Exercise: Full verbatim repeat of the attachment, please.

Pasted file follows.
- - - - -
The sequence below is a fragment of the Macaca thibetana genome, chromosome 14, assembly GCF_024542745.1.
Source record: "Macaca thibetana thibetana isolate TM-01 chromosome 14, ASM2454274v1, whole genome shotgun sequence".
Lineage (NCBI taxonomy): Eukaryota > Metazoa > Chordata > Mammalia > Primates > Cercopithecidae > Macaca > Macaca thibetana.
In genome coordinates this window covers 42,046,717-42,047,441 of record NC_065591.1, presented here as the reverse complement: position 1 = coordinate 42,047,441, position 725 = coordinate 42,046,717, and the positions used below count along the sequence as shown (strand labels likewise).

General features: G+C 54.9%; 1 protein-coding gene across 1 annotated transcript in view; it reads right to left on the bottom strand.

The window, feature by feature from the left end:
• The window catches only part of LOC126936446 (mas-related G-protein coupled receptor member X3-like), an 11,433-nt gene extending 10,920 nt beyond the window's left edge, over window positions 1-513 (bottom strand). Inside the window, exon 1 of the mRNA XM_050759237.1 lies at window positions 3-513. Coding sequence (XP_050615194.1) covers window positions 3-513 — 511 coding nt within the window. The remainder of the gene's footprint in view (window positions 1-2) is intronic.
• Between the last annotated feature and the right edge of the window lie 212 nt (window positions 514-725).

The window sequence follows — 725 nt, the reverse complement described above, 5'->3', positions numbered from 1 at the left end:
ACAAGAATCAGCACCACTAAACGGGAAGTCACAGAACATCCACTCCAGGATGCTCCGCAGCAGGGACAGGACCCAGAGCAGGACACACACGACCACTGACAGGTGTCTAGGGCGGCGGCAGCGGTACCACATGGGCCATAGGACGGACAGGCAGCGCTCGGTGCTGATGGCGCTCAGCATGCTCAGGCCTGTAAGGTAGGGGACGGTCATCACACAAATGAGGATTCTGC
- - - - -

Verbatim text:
The sequence below is a fragment of the Macaca thibetana genome, chromosome 14, assembly GCF_024542745.1.
Source record: "Macaca thibetana thibetana isolate TM-01 chromosome 14, ASM2454274v1, whole genome shotgun sequence".
Lineage (NCBI taxonomy): Eukaryota > Metazoa > Chordata > Mammalia > Primates > Cercopithecidae > Macaca > Macaca thibetana.
In genome coordinates this window covers 42,046,717-42,047,441 of record NC_065591.1, presented here as the reverse complement: position 1 = coordinate 42,047,441, position 725 = coordinate 42,046,717, and the positions used below count along the sequence as shown (strand labels likewise).

General features: G+C 54.9%; 1 protein-coding gene across 1 annotated transcript in view; it reads right to left on the bottom strand.

The window, feature by feature from the left end:
• The window catches only part of LOC126936446 (mas-related G-protein coupled receptor member X3-like), an 11,433-nt gene extending 10,920 nt beyond the window's left edge, over window positions 1-513 (bottom strand). Inside the window, exon 1 of the mRNA XM_050759237.1 lies at window positions 3-513. Coding sequence (XP_050615194.1) covers window positions 3-513 — 511 coding nt within the window. The remainder of the gene's footprint in view (window positions 1-2) is intronic.
• Between the last annotated feature and the right edge of the window lie 212 nt (window positions 514-725).

The window sequence follows — 725 nt, the reverse complement described above, 5'->3', positions numbered from 1 at the left end:
ACAAGAATCAGCACCACTAAACGGGAAGTCACAGAACATCCACTCCAGGATGCTCCGCAGCAGGGACAGGACCCAGAGCAGGACACACACGACCACTGACAGGTGTCTAGGGCGGCGGCAGCGGTACCACATGGGCCATAGGACGGACAGGCAGCGCTCGGTGCTGATGGCGCTCAGCATGCTCAGGCCTGTAAGGTAGGGGACGGTCATCACACAAATGAGGATTCTGC